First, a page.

I tried to install Debian onto an old PPC iMac with 300MB RAM without success.
Firstly, the testing network and business card installers would segfault when booting. A known problem which hasn’t yet been fixed.
No matter, I just switched to the stable network installer and began my journey. Problem is, it gets stuck at configuring packages. Just sits there at 1% forever. When I see the log, I notice that it’s prompting me to confirm the installation of packages, which is hidden from the main screen and therefore what was causing it to die.
Changing root into /target I ran a few commands myself and noticed that apt-get update said that the GPG keys from debian-archive-keyring were invalid.
DAMN. What’s going on..
So I tried everything I could to fix it. Googled and Googled and Googled to no avail. Lots of people had similar issues, but forcing a re-install of
debian-archive-keyring fixed it for them. Others said to use a different mirror.
I was about to curse Debian for no-longer caring about PPC and then it hit me. Check the date of the machine. Yes, sir, it was 3rd January 1904 – as far as Debian was concerned, the keys were well and truly invalid.
So a simple,
apt-get install ntpdate && ntpdate ntp.internode.on.net and everything was sweet. Why it didn’t do this properly when I configured the time during the installer I don’t know. Nevertheless, I’m happy again.
Update: I’ve tried to post my results back to Seth’s thread but it won’t work, so I’ve emailed him instead.
In response to my article comparing Yum and Apt (at least I think it was my article, might have been someone else’s I guess), lead developer of Yum, Seth Vidal, wrote his own test script and performed some Yum benchmarks of his own.
Always a fun comparison. It’d be even more fun if any of the numbers seemed accurate.
His ran his test and concluded that Yum is “pretty good” and offers for others to run the test and post their results. So I did, on the same computer I used for the my article. I also compared the results to Ubuntu, as that’s really what my article was talking about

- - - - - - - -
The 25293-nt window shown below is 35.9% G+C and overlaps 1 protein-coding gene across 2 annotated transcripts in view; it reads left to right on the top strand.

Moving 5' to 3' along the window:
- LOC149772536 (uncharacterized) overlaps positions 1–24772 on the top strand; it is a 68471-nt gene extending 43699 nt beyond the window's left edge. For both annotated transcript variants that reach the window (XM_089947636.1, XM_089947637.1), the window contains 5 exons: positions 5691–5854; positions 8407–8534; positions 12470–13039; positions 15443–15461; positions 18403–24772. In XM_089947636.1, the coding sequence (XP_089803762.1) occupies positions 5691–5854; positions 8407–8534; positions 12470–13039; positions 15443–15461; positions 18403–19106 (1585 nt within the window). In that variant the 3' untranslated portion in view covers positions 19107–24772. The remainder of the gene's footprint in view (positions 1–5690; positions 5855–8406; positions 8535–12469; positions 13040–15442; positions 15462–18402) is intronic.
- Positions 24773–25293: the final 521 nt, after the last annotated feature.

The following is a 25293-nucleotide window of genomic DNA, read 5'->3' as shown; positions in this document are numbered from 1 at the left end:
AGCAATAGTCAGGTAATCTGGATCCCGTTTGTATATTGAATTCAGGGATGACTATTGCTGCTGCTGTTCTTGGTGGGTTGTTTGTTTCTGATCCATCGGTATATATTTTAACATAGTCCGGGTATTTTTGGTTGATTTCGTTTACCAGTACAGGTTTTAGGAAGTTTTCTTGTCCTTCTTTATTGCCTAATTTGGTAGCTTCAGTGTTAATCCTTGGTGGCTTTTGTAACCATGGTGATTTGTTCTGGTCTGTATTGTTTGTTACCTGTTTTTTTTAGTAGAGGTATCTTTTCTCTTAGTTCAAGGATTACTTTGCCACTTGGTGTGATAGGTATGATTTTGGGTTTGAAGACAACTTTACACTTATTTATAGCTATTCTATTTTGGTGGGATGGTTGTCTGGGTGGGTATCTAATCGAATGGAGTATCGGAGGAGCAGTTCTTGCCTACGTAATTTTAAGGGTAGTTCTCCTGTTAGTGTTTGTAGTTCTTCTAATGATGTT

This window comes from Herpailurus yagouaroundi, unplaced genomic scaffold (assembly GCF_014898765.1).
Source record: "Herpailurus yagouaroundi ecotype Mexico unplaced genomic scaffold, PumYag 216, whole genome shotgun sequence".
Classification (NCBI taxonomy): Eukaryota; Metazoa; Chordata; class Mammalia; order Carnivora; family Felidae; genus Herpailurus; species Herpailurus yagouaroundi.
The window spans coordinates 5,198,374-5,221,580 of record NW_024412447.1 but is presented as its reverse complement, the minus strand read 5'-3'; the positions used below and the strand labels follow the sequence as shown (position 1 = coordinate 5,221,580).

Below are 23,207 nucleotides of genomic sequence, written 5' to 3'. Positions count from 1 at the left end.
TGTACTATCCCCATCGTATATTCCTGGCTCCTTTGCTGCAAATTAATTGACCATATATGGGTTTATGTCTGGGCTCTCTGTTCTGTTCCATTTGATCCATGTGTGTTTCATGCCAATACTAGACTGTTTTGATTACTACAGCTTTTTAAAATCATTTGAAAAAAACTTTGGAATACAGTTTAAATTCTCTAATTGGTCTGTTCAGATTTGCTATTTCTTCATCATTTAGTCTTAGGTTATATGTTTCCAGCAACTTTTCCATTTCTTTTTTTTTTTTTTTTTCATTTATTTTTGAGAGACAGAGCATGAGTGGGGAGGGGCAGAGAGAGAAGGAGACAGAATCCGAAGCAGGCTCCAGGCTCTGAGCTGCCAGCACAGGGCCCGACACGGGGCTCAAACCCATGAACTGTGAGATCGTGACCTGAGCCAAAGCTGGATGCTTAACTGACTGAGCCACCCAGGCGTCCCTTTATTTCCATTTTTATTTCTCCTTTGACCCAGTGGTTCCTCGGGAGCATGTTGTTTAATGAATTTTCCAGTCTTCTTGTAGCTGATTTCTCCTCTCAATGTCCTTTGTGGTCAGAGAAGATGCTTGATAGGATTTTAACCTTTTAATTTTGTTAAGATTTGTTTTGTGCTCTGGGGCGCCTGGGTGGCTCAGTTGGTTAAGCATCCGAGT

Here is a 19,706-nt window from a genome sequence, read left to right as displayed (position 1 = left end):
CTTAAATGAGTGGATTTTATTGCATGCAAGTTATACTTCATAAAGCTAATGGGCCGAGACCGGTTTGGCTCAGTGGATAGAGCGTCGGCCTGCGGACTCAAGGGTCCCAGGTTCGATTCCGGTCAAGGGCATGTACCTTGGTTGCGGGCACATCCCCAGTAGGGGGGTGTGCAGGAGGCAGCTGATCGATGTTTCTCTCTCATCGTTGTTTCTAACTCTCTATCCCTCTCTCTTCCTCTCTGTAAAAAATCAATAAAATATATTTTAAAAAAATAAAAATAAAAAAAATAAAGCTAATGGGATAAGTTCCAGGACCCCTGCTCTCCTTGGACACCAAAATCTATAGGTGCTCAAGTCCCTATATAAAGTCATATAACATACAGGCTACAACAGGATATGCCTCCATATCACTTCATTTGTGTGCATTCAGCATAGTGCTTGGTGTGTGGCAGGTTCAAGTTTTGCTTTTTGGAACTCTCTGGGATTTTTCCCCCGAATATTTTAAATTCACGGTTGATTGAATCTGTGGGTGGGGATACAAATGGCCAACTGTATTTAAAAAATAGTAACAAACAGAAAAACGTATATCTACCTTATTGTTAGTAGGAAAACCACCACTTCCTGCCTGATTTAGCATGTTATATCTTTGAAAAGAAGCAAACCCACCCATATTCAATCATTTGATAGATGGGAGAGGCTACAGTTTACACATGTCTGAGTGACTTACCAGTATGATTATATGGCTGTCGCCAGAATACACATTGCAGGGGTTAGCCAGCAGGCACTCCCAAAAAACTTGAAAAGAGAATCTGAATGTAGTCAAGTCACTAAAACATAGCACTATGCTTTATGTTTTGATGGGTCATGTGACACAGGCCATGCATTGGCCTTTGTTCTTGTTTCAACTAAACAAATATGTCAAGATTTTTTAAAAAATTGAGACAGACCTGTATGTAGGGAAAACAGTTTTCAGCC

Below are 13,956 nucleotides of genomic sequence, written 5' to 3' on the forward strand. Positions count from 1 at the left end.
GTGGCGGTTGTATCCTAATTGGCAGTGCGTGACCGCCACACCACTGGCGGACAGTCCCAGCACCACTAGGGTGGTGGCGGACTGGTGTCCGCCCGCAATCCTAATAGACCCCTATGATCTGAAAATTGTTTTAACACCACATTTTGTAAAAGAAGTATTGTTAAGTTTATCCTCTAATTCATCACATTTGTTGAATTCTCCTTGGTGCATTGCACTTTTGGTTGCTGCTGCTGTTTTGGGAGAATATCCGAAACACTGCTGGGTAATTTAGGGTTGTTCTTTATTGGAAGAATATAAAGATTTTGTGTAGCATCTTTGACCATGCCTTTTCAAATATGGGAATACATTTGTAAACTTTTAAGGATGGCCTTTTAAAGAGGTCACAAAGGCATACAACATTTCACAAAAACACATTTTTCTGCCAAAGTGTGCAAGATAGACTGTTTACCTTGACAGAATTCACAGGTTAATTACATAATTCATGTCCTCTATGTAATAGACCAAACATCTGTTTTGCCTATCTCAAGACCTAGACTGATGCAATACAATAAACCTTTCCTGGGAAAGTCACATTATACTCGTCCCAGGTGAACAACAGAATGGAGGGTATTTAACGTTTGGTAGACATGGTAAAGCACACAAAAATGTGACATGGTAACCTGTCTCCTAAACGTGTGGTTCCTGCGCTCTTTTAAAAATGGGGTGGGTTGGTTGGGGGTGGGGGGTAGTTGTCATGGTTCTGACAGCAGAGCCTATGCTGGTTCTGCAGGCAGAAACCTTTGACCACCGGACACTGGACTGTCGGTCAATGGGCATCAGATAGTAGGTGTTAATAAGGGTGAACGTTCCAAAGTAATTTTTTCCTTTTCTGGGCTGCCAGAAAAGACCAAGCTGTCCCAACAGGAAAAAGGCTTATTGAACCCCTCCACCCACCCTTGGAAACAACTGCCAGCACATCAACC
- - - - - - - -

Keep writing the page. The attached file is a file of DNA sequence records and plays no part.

So what did I find?
Continue reading ‘Yum still on the menu?’
This week I decided to write a comparative article between Yum and Apt (the package managers). Using Fedora 11 and Ubuntu 9.04, I performed various tests and benchmarked both the time and CPU usage they took. But why? Let me explain.
I really like the Fedora project. Really. I like their stance on proprietary drivers and codecs (and of course free software) and these days they seem to be pushing the technological envelope more than others. Sure Red Hat drives the direction of the project somewhat, but I don’t mind Red Hat either.
In fact, I wish I could use Fedora as my main distro! But every time I try it I just get so frustrated with Yum. Sure it’s better than up2date, but it’s so damn slow and annoying. That’s a problem for someone like me who manually updates his package database first thing every morning and checks to see what packages are available and updates the system by hand. Why do I do that? Cause I like to.
But every time I’ve tried to get into Fedora that damn package manager has stopped me. I get frustrated after a day or so. I think the longest I’ve had it on was 2 days before I switched.
Recently I installed Fedora 10 and 11 to see if there was any performance increase. Actually, to tell you the truth I was completely surprised by Yum’s agility and speed. The old Fedora I remember was not to be seen.. or so it felt like anyway.
Hence, I thought it might be good to run some tests to see.
Of course as the article points out, does any of this matter? Do we really need a fast a nimble package manager? Well for me it matters. It matters a great deal. For most users though they probably won’t care, as they just let the package manager do its thing in the background.
Still, it makes for some interesting thoughts. I think.
I’m scripting some sys admin tasks in Debian which require the installation of packages like Postfix. I don’t want it to prompt me with questions, so I knew I had to set the priority to something higher for this specific package (i.e. temporarily). There doesn’t appear to be a way to pass this to an
apt-get command (which was a little disappointing) but debconf can set it system wide under
/var/cache/debconf/config.dat, but that’s, well, ugly.
Turns out there’s an environment variable you can set to achieve what I want, DEBIAN_PRIORITY. So exporting this variable and unsetting it post install will do the trick, but I still think
apt-get -p critical install postfix would be better